Famous Triathletes: Don Shanahan

Participating in the two prior Dave Pain Birthday Biathlons gave Jack Johnstone the inspiration to stage his very own multi-sport event. However, what he had in mind was to have more alternating runs and swims. Including the cycling leg was another man’s idea.

Who is Don Shanahan?

Don Shanahan moved to San Diego, California in 1972 as required by his job with the marines. A health buff very keen on running, Shanahan eventually joined the San Diego Track Club, one of the many track and field groups that emerged due to the explosion of the jogging craze in the early 1970s. Shanahan would later become one of the board members of the San Diego Track Club.

Introduced to cycling

Shanahan was nursing an injury from running. A sport buff through and through, this did not stop him from pursuing other sports. Through a friend, he got introduced to cycling which back then was not yet a popular discipline. Needless to say, he grew fond of the sport that he considered including it in a multi-sport race he was thinking of staging with the help of the SDTC.

Collaboration with Jack Johnstone

Still in the planning stages of the multi-sport race he was looking to conduct, Shanahan received a call from fellow SDTC member Jack Johnstone. Johnstone, at this time, had already conferred with Bill Stock, then in-charge of the club’s calendar of activities.

Pioneer triathletes Bill Phillips, Don Shanahan, and Jack Johnstone
(image via www.triathlonhistory.com)

Johnstone wanted to put the race he designed into the club’s calendar. Stock readily agreed though advised Johnstone to call Shanahan for the latter also had a unique concept for a race. Perhaps the two could incorporate their ideas into one so as not to have too many unusual races on the club’s official lineup of activities.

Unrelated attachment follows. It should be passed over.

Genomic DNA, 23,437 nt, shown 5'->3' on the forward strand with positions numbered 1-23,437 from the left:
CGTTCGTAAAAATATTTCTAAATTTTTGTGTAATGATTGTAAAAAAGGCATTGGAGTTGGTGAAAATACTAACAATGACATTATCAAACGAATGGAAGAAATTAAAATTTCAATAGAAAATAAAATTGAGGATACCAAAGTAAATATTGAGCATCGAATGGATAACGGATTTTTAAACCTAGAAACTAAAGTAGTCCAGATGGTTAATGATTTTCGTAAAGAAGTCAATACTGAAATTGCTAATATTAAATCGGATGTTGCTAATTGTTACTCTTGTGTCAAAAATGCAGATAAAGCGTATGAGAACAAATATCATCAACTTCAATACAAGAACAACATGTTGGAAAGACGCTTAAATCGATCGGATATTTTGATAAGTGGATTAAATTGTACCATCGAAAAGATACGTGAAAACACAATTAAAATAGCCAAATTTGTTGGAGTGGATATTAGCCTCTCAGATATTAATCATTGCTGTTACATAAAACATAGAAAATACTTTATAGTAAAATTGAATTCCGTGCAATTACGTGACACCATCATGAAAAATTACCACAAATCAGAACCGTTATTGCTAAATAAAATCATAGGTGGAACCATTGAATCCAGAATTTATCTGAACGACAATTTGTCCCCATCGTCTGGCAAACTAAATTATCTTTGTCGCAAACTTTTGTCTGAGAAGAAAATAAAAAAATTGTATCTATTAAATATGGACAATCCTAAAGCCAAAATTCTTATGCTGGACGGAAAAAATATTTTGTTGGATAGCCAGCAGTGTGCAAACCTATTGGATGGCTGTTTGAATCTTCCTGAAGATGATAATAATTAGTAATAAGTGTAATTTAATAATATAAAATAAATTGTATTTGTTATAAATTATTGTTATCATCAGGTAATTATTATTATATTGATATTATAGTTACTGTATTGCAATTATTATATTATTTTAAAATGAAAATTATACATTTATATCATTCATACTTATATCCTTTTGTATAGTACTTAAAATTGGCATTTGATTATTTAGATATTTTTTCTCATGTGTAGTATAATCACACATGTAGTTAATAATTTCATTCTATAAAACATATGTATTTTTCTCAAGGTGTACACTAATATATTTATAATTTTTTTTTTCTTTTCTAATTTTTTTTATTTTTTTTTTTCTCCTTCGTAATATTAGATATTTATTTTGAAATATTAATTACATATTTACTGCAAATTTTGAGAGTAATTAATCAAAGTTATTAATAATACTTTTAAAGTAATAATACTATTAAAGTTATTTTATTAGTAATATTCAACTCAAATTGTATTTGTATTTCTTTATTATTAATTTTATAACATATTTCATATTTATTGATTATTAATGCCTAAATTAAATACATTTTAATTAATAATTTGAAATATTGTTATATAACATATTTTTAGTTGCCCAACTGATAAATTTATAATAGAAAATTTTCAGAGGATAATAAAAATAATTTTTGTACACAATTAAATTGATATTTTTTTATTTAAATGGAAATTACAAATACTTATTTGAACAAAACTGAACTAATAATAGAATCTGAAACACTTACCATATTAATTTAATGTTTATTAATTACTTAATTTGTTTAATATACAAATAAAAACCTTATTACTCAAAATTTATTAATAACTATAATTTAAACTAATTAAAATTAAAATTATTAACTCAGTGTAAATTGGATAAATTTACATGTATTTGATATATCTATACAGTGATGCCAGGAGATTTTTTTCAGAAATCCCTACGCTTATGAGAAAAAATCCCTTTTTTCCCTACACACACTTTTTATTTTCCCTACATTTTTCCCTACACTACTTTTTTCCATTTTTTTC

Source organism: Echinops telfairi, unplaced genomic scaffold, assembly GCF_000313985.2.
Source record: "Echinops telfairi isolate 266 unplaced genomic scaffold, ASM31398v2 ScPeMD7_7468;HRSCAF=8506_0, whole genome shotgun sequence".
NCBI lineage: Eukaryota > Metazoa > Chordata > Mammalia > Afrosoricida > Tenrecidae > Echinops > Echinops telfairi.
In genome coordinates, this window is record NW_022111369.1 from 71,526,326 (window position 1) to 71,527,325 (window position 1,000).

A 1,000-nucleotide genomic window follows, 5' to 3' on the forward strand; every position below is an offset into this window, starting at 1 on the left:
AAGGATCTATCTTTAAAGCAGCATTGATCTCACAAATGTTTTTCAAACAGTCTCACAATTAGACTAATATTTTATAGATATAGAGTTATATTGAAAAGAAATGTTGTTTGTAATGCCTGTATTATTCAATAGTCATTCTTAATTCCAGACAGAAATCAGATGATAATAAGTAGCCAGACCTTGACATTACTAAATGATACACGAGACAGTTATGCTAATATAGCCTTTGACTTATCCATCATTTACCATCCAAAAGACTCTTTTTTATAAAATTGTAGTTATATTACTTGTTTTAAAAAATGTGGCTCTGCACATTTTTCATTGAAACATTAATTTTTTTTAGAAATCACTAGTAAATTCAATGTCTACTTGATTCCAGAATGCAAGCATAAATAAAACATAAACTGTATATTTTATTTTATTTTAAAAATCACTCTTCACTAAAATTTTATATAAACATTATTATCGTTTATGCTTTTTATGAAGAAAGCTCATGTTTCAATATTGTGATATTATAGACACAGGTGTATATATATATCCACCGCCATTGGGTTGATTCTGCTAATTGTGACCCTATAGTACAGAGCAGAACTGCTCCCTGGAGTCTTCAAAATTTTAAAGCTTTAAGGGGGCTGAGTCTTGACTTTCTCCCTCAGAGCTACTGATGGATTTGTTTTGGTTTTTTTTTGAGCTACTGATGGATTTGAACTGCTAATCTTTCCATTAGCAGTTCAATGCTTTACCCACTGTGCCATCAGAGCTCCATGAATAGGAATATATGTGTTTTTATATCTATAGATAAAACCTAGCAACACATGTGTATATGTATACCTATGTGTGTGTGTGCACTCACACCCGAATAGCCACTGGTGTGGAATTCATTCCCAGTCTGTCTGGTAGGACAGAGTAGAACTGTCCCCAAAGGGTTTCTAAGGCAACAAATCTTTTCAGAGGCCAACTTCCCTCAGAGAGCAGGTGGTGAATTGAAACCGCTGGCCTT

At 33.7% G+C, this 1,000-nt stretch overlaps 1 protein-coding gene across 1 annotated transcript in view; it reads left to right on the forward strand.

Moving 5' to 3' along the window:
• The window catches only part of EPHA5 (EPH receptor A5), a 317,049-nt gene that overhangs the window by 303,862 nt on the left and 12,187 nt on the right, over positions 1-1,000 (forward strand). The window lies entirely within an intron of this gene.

Johnstone, having no prior experience in competitive cycling, was not too keen on Shanahan’s idea of including a bike leg. But Johnstone nonetheless agreed and both proceeded to make the necessary arrangements for the competition.

Planning the very first modern triathlon

The event, which they dubbed the Mission Bay Triathlon, was finally set on September 25, 1974 and would consist of run-bike-run-swim-run legs. They then commissioned a short ad on the San Diego Track Club Newsletter, making sure to mention that competitors bring their own bikes. Since there were not too many races at that time, and given that the sporting community in the Pacific Beach area was very close-knit, it did not take long for word of the triathlon event to get out.